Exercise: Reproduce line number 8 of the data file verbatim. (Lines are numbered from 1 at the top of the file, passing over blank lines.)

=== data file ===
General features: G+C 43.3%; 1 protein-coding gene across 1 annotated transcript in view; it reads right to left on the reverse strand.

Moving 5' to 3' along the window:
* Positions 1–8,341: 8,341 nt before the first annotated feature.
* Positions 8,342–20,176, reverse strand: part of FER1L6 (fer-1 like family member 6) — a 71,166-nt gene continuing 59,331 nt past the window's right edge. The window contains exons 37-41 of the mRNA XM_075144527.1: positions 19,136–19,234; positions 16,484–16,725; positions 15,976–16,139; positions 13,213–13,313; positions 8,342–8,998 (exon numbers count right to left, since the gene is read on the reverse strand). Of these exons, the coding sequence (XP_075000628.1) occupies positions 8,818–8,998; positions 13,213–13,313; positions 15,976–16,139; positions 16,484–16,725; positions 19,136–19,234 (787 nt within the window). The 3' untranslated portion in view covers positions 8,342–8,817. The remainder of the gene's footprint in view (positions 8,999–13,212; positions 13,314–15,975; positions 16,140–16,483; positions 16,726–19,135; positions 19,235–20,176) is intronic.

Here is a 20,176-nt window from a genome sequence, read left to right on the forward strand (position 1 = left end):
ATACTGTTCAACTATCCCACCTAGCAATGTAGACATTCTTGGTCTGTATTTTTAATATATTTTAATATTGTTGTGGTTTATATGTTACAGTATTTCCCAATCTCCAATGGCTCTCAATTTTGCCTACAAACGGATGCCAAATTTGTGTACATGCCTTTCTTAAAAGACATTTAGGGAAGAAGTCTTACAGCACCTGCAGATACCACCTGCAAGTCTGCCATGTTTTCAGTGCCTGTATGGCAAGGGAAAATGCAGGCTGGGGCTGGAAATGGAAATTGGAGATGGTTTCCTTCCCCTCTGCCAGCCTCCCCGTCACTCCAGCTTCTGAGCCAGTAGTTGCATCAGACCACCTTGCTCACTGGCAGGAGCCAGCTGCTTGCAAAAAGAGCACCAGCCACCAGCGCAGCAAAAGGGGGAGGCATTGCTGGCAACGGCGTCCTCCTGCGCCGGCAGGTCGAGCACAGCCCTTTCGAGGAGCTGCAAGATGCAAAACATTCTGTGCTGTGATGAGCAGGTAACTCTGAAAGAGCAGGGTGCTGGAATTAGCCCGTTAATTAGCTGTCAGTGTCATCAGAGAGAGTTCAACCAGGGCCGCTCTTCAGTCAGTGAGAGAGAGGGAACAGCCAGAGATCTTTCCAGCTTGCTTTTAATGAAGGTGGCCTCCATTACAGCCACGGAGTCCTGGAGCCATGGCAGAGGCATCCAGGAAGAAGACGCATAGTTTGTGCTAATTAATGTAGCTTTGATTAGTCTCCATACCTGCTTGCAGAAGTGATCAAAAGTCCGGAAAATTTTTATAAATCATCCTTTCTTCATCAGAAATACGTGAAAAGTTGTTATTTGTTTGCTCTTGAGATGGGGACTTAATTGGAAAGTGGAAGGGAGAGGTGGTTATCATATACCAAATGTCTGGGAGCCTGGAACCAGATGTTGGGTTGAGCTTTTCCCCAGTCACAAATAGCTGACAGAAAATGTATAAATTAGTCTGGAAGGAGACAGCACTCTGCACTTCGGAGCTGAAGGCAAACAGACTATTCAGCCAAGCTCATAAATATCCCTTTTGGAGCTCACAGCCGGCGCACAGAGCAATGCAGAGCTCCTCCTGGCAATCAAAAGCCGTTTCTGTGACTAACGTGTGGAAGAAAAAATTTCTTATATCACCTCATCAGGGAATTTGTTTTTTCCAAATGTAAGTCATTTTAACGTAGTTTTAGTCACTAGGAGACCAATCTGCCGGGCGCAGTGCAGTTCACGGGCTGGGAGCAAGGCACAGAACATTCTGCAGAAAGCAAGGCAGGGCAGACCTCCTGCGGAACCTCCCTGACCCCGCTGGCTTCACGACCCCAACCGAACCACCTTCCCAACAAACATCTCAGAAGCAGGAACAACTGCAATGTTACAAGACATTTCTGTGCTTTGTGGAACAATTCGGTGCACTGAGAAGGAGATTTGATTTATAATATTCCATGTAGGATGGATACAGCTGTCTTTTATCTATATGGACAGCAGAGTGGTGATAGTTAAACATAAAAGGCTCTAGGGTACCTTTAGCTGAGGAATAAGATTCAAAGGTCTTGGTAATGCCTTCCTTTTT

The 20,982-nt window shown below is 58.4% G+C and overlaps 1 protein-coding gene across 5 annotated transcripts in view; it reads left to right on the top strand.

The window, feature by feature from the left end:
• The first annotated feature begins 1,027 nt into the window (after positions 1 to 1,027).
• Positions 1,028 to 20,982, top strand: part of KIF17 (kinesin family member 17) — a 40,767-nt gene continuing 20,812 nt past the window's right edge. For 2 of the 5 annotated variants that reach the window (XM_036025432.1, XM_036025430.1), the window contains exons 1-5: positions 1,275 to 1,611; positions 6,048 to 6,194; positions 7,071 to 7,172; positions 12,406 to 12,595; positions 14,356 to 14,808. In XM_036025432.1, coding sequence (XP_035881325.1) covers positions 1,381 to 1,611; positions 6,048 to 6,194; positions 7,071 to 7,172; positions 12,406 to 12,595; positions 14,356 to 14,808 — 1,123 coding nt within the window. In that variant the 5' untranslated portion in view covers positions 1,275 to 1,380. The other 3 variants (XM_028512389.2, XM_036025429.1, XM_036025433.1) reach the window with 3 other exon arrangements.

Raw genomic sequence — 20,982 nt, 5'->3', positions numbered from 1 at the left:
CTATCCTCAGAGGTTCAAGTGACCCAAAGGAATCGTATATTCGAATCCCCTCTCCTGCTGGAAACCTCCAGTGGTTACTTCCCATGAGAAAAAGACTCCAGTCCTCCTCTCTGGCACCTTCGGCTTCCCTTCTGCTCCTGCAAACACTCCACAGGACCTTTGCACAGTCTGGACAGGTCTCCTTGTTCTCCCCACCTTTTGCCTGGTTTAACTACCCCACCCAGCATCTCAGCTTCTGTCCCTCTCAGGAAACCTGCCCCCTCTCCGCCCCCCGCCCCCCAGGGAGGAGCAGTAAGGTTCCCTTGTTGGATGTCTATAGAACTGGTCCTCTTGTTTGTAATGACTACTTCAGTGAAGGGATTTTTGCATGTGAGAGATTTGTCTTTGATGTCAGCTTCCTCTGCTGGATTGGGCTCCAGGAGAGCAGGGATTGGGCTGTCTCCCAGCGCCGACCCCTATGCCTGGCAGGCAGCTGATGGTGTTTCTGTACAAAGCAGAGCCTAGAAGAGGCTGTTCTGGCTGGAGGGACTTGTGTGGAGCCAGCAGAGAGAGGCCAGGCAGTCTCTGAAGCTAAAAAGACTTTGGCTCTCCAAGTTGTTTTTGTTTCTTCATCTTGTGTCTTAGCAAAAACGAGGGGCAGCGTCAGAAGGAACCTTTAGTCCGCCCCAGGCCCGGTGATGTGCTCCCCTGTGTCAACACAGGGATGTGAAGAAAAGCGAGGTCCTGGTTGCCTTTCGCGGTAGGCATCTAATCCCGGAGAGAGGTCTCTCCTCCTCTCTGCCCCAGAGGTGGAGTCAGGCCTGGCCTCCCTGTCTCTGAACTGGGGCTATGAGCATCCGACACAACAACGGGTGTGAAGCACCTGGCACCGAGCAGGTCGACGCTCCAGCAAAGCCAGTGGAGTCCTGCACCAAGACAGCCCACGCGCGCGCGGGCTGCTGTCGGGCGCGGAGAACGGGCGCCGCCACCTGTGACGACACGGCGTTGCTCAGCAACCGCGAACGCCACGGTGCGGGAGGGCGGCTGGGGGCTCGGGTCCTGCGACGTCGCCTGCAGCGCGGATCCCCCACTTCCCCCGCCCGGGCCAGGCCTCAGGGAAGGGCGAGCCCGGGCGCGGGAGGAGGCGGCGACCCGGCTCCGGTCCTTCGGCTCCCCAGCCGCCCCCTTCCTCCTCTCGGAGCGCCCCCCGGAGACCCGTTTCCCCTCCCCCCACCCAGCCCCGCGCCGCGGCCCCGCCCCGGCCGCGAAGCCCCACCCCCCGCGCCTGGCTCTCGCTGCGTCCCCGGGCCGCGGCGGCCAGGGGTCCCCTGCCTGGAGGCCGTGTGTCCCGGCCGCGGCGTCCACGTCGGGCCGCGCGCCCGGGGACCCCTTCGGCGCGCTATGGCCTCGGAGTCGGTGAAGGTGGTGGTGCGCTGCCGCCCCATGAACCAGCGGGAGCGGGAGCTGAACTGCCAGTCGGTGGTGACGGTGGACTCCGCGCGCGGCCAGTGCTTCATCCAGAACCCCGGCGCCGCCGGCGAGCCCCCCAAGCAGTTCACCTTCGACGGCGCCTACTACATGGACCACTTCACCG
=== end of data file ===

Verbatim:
The window, feature by feature from the left end: